‘This building is the next 100’ years

The Screaming Eagles Marching Band played during the Centennial Hall dedication on Wednesday, Aug. 31.

UW-La Crosse’s Centennial Hall was dedicated on Wednesday, Aug. 31 after UW-L Chancellor Joe Gow’s annual All University Address.

On Sept. 6 students will fill the 5,000 seats of the new academic building, marking the start of school and a new era of education at UW-L.

“Graff Main Hall was the first 100 years of UW-L,” says Gow. “This building is the next 100.”

Centennial Hall is the largest academic building on campus and the first building built predominantly with state funding since 1974. The 189,000-square-foot building fills a need for classroom space while offering advanced technology, flexible seating and a sustainable design.

The building holds 44 classrooms, two auditoriums and 11 departments. A large, open entryway in the building opens up to the Hall of Nations. The room will hold flags from 44 countries, representing the diversity of UW-L’s international students.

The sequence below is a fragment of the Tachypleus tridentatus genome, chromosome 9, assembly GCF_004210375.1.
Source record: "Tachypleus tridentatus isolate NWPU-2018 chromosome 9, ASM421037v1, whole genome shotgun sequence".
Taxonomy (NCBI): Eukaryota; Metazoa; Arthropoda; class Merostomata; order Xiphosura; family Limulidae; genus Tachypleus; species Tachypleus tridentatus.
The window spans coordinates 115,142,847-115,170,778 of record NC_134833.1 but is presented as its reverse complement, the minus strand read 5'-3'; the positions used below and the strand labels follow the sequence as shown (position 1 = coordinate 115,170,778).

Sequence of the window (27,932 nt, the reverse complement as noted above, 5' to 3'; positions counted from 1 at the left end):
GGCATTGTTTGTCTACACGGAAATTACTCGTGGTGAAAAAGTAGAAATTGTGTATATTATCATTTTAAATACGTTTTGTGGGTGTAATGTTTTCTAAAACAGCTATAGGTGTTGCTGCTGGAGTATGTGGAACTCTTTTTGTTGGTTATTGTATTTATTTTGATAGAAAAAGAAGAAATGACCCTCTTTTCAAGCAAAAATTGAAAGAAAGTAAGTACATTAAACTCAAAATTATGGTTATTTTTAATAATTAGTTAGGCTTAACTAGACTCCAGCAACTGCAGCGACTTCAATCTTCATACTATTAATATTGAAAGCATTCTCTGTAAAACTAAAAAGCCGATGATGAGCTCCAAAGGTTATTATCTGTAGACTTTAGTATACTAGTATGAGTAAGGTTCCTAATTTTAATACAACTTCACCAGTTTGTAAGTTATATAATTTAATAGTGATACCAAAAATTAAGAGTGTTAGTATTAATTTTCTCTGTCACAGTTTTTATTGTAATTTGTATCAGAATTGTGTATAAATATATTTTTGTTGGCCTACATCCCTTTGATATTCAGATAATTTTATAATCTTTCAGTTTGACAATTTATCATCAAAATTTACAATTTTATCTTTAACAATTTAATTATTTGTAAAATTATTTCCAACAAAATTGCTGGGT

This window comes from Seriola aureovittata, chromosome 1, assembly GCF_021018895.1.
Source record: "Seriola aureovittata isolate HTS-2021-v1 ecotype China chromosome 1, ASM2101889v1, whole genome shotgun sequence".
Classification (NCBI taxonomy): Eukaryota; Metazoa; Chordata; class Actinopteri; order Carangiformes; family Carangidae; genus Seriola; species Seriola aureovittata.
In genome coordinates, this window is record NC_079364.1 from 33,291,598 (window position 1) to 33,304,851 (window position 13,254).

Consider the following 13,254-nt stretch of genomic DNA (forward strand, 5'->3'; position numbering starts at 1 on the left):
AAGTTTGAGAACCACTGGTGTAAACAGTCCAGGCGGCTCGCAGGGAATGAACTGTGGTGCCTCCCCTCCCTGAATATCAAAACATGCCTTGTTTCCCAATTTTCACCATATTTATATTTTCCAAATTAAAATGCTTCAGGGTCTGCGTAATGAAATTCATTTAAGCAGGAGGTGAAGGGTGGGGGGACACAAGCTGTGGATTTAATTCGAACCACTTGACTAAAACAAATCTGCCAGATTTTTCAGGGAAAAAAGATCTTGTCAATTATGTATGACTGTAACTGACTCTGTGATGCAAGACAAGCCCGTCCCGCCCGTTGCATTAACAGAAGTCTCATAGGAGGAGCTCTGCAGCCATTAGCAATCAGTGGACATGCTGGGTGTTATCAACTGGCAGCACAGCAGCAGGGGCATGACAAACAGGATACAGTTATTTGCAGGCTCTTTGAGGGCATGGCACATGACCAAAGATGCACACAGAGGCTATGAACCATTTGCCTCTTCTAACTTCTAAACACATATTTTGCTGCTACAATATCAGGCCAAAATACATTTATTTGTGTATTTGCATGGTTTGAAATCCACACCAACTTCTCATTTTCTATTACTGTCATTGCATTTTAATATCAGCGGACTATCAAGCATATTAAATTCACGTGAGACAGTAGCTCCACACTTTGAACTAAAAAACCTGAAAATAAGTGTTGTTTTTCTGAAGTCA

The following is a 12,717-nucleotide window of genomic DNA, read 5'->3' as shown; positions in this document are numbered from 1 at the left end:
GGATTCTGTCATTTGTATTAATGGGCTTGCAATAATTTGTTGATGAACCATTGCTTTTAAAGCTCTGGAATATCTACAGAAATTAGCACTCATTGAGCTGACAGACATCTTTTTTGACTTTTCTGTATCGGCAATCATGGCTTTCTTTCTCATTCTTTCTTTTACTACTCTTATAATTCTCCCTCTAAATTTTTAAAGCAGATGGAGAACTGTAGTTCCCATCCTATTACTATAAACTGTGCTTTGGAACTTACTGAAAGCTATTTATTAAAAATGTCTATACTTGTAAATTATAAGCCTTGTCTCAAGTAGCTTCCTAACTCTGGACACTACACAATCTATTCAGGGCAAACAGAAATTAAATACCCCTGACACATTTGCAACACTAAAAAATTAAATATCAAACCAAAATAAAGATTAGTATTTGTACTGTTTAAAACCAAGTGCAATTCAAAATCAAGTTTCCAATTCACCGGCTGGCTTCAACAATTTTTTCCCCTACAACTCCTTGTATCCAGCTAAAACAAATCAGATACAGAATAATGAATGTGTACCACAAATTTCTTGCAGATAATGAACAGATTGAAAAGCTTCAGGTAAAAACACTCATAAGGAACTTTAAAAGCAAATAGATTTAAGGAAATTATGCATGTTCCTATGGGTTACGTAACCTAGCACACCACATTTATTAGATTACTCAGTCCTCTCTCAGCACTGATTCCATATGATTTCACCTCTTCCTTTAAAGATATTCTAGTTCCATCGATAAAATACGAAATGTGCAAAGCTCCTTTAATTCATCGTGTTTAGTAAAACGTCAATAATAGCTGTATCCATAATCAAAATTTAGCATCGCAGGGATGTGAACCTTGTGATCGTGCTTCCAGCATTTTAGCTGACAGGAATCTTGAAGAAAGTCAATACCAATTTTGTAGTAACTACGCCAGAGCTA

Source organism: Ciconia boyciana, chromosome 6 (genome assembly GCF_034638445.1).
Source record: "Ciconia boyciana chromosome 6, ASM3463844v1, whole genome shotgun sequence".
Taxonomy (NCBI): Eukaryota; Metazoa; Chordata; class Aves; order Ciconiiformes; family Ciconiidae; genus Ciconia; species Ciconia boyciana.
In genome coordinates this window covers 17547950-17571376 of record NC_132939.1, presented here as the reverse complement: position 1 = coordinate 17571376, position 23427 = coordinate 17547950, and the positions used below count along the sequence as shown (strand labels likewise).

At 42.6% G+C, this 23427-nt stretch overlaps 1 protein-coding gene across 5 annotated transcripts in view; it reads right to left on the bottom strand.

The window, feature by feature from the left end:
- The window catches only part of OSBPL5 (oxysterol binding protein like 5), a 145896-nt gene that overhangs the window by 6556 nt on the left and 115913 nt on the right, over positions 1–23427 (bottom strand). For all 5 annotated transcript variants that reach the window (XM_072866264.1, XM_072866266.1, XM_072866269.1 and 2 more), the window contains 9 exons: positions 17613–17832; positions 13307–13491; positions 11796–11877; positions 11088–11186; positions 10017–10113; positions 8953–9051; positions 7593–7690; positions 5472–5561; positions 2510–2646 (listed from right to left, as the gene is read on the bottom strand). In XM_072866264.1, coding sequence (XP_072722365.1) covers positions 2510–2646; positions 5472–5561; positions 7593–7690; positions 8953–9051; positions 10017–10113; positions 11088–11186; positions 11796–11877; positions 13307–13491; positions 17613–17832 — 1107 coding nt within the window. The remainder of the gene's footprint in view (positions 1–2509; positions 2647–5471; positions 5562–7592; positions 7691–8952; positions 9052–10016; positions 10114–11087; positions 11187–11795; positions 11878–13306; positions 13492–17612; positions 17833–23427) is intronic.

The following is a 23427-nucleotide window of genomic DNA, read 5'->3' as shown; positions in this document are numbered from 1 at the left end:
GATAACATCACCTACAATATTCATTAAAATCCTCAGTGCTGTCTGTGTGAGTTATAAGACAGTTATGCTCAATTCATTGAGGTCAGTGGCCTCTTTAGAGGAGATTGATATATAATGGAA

“It’s a reminder that the university has a global reach,” says Gow.

Modern furnishings, carpets, and other interior design elements were selected by a committee of UW-L students, faculty and staff who toured other institutions to find a style that would fit Centennial Hall.

Outside of the facility, rain gardens capture rainfall from the roof to divert it from the storm sewer system and allow it to soak into groundwater. Solar panels on the roof soak up the sun’s rays to heat the water in the building. Natural light fills 90 percent of the building’s spaces, which greatly reduces the amount of artificial light needed. These concepts and others contribute to the sustainable design of the building — built to Leadership in Energy and Environmental Design (LEED) Silver rating.

The water heating system and LEED certification were funded by student funds earned in profits from campus vending machines. “I look at those panels and think that’s something our students made happen,” says Gow. “They were very forward looking.”

The building cost $40 million, $37 of which came from the state and $3 million raised by the UW-L Foundation. The Foundation recently completed its fundraising campaign for the building.

“It’s a symbol of the great generosity of our donors and the success of the campus, the community and our alumni in supporting a fantastic project,” says Al Trapp, president of the UW-L Foundation. “In particular, the support from the campus was extraordinary and critical to the success of our fundraising.”

Although the Centennial Campaign ended June 30, naming opportunities are still available for the Centennial Hall building, including classrooms, conference rooms and study rooms, says Trapp.